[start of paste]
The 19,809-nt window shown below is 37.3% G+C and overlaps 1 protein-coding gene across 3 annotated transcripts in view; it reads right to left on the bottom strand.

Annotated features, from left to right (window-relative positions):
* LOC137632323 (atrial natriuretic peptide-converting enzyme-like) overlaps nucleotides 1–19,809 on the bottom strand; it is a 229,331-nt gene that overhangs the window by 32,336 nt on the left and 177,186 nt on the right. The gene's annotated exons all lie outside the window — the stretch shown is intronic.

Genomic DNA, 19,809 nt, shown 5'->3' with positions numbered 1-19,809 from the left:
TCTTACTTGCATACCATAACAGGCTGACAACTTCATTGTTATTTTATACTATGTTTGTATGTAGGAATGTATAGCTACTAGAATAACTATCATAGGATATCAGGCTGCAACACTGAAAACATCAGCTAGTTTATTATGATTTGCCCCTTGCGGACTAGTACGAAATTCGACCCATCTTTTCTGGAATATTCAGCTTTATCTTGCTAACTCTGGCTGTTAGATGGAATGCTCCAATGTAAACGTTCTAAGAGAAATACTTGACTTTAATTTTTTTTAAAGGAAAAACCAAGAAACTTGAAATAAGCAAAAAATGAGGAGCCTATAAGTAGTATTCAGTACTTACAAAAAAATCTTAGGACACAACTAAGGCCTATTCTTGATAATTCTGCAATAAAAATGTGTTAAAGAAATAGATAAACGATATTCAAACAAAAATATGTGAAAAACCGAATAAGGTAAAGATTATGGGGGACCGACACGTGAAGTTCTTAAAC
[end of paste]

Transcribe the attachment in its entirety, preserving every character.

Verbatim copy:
The 19,809-nt window shown below is 37.3% G+C and overlaps 1 protein-coding gene across 3 annotated transcripts in view; it reads right to left on the bottom strand.

Annotated features, from left to right (window-relative positions):
* LOC137632323 (atrial natriuretic peptide-converting enzyme-like) overlaps nucleotides 1–19,809 on the bottom strand; it is a 229,331-nt gene that overhangs the window by 32,336 nt on the left and 177,186 nt on the right. The gene's annotated exons all lie outside the window — the stretch shown is intronic.

Genomic DNA, 19,809 nt, shown 5'->3' with positions numbered 1-19,809 from the left:
TCTTACTTGCATACCATAACAGGCTGACAACTTCATTGTTATTTTATACTATGTTTGTATGTAGGAATGTATAGCTACTAGAATAACTATCATAGGATATCAGGCTGCAACACTGAAAACATCAGCTAGTTTATTATGATTTGCCCCTTGCGGACTAGTACGAAATTCGACCCATCTTTTCTGGAATATTCAGCTTTATCTTGCTAACTCTGGCTGTTAGATGGAATGCTCCAATGTAAACGTTCTAAGAGAAATACTTGACTTTAATTTTTTTTAAAGGAAAAACCAAGAAACTTGAAATAAGCAAAAAATGAGGAGCCTATAAGTAGTATTCAGTACTTACAAAAAAATCTTAGGACACAACTAAGGCCTATTCTTGATAATTCTGCAATAAAAATGTGTTAAAGAAATAGATAAACGATATTCAAACAAAAATATGTGAAAAACCGAATAAGGTAAAGATTATGGGGGACCGACACGTGAAGTTCTTAAAC